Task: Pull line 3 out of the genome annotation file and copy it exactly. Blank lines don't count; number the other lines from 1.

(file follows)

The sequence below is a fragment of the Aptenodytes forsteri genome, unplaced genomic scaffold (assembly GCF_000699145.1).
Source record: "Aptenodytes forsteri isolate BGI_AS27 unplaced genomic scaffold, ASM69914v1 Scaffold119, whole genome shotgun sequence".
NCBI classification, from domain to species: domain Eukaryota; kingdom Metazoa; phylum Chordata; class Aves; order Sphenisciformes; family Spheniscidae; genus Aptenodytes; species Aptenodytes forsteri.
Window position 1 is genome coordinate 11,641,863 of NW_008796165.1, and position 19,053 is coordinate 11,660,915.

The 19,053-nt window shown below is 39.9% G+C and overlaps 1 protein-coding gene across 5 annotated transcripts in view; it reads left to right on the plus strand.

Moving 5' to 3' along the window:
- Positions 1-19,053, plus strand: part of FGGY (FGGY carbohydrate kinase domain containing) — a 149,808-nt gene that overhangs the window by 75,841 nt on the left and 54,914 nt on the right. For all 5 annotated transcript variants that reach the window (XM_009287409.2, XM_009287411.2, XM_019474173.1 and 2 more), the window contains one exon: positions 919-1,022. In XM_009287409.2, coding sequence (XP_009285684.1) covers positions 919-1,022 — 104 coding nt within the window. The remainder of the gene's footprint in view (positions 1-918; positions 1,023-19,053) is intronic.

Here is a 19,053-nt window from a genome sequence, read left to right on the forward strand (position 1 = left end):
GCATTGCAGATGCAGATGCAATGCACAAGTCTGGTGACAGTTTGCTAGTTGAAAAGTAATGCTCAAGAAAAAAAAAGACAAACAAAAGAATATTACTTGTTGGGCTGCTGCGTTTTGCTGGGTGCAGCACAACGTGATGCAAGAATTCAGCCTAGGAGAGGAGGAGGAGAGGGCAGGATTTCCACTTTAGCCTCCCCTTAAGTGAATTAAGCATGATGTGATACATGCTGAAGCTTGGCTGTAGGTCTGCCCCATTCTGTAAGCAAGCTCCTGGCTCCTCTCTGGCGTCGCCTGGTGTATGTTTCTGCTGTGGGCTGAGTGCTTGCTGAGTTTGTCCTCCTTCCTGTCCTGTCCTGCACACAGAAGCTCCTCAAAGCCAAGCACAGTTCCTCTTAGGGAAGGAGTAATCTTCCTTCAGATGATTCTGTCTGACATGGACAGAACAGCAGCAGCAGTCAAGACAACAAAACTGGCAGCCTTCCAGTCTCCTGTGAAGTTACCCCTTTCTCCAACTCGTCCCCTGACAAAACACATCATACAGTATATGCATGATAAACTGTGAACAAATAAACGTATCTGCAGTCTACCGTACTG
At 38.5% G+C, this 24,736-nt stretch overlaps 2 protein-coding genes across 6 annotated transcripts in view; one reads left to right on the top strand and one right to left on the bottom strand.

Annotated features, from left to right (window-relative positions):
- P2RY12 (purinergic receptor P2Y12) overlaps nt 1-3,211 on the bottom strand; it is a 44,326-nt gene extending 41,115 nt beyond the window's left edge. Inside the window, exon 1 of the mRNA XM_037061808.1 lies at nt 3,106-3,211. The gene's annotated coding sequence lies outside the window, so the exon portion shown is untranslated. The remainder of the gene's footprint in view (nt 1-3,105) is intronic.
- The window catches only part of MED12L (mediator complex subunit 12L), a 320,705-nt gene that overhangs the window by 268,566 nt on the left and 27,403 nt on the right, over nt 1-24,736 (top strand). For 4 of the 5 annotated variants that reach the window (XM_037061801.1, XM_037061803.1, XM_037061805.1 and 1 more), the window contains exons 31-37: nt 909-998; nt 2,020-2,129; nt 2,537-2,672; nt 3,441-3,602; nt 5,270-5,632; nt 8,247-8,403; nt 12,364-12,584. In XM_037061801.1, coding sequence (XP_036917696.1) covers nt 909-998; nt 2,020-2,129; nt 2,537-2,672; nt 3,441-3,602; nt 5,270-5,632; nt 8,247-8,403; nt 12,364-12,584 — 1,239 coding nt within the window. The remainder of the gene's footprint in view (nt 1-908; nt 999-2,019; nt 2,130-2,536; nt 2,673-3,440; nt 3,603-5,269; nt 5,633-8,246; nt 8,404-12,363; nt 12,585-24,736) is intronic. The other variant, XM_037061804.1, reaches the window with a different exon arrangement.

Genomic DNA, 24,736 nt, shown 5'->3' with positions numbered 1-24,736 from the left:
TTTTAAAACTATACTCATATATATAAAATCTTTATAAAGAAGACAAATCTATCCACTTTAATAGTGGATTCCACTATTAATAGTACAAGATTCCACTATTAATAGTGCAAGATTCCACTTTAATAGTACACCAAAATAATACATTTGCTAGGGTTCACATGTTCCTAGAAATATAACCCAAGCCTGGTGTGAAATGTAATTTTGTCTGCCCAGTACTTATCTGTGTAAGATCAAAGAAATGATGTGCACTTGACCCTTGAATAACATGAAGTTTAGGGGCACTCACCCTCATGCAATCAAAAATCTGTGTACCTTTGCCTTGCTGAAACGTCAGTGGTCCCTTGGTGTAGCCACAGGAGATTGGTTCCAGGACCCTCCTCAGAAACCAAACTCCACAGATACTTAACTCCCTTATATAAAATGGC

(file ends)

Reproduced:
NCBI classification, from domain to species: domain Eukaryota; kingdom Metazoa; phylum Chordata; class Aves; order Sphenisciformes; family Spheniscidae; genus Aptenodytes; species Aptenodytes forsteri.